I have also suffered a moderately bad knee hyperextension 7 miles from the car. I was about 1 mile off trail when I did that, but I can't say I my mobility was too badly compromised. The knee was a bit shaky and loose, but I could still bear weight on it without too much additional pain. That was a reasonably bad knee injury because the after effects lasted for years (was the beginning of the decline of my left knee which had been the "strong" knee up to that point).

One injury I had in the backcountry that had me a bit concerned at the time was when I broke (hairline) two fingers on my left hand when I did a klutzy fall while fishing Big Harriet Lake. My concern was that the swelling of my ring finger (one of the broken ones) would cause circulation to get cutoff at my wedding ring and I worried about losing the finger. I considered quitting the trip and heading back but reasoned that since it was a full day or more of hiking to get out that whatever bad thing might happen to that finger would happen anyway, so we decided to complete the trip (3.5 more days) which turned out to be a very good one. Hands are not as crucial to getting around as feet and legs are, but I was a bit uncomfortable (mentally, not physically) when I had to go some class 3 one handed a day later.

Regarding medicinal brandy, the time-honored "more miles to the gallon" backcountry alcohol--151--would be great emergency fire starter, to be sure (note that all brands of 151 always comes with "flammable" on its label). Of course I never started a campfire with 151 because I didn't want to waste the 151 supply but I did ignite it for cooking purposes doing flambee with trout (very tasty). I can say that it indeed ignites very readily.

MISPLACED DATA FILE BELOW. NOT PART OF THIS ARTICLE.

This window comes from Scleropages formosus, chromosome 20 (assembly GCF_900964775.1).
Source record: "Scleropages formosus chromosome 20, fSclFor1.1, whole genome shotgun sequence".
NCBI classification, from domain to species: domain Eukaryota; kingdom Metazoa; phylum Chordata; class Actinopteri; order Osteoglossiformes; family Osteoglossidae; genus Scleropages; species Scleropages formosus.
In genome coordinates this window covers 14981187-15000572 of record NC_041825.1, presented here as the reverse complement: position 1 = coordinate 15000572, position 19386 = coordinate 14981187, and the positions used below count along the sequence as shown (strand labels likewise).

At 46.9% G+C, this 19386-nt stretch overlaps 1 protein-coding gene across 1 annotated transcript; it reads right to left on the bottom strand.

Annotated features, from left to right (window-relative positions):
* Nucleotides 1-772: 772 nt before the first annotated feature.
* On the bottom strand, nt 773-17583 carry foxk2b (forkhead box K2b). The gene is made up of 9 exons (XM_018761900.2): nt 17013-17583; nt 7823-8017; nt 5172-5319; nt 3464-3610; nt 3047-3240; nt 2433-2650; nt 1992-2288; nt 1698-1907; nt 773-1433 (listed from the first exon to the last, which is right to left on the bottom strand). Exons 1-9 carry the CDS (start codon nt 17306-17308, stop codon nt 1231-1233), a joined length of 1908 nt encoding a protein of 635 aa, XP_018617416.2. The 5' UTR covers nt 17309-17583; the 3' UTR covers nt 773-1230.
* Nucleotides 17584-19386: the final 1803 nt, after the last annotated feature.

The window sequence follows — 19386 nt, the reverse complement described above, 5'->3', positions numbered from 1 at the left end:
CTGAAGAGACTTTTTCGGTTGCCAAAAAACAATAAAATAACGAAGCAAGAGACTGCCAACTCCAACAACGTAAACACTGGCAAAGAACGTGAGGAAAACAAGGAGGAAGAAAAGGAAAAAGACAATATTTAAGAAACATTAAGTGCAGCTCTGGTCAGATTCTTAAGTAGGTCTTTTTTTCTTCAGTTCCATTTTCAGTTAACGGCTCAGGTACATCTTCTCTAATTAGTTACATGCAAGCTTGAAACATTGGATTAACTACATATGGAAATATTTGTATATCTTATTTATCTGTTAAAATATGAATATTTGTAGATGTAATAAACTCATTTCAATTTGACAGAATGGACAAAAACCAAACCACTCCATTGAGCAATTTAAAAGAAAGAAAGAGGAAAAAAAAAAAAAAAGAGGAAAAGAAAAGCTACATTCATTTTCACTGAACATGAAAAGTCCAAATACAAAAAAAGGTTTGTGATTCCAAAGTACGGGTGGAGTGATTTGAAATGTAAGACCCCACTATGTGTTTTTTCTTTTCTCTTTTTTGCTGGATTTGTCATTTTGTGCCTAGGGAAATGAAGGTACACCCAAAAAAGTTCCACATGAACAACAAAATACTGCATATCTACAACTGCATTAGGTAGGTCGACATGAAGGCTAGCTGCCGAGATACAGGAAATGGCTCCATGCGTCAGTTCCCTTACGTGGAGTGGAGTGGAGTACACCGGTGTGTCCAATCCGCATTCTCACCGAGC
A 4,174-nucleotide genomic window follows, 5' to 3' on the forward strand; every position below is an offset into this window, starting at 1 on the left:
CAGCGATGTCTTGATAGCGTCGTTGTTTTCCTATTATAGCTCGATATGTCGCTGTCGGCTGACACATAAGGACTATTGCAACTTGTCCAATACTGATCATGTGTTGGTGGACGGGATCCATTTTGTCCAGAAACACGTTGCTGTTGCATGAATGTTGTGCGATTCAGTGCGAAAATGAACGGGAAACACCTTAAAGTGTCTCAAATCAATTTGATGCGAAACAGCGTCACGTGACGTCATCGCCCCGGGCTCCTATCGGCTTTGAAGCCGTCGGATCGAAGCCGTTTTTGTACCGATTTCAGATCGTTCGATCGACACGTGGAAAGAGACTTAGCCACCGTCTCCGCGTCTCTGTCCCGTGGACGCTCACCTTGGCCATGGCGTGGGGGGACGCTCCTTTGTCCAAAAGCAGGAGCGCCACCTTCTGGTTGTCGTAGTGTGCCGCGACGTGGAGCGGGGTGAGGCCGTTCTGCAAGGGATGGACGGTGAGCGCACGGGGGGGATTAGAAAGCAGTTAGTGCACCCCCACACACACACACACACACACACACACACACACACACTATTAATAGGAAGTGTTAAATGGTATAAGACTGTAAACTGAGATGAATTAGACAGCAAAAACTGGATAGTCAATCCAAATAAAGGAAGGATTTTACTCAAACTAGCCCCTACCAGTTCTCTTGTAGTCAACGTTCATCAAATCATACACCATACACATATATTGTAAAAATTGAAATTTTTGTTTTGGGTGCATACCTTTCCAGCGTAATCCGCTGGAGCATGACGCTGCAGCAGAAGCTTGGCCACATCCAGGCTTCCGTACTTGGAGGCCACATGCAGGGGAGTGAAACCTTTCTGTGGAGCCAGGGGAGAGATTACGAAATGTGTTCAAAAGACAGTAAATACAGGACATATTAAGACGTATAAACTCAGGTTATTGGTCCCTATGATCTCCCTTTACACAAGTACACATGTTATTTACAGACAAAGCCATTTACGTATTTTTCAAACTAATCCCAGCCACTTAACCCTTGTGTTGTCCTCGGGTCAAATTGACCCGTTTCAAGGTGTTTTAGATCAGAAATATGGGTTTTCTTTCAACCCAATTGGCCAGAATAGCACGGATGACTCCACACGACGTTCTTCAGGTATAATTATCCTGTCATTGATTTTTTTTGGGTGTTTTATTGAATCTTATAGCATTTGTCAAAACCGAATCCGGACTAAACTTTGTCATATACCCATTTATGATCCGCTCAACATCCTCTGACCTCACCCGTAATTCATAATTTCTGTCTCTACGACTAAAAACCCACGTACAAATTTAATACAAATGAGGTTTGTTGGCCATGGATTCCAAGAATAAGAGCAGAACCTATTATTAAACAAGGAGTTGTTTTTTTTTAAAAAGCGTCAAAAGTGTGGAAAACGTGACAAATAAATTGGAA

Since my fishing (etc.) website is still down, you can be distracted by geology stuff at: http://www.fresnostate.edu/csm/ees/facu ... ayshi.html" onclick="window.open(this.href);return false;

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Re: Emergency kit for day hikes

Post by rlown » Sun Jul 02, 2017 1:35 pm

that is why they put that cute little strainer on the top of a 151 bottle as a flame deterrent when doing the pour. Unfortunately, it makes it very difficult to move it from a glass bottle to a backpackable bottle. And on our last day if there is 151 left before hiking out, it is lit on a rock as an offering to the Sierra.

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Re: Emergency kit for day hikes

Post by Wandering Daisy » Sun Jul 02, 2017 2:37 pm

I too sprained an ankle- bashing through brush, and over a hidden cliff into a tree which caught my foot as I dangled upside down. (Trinity Alps where vegetation hides cliffs). Getting out of the tree was a major problem! Luckily, once on the ground I was next to a stream and snowbank. Iced the foot and soaked in cold water an hour. Wrapped the ankle next morning and walked out 8 miles. My experience was that the walking actually dulled the pain and reduced swelling. Once home, the entire foot was swollen, black and blue.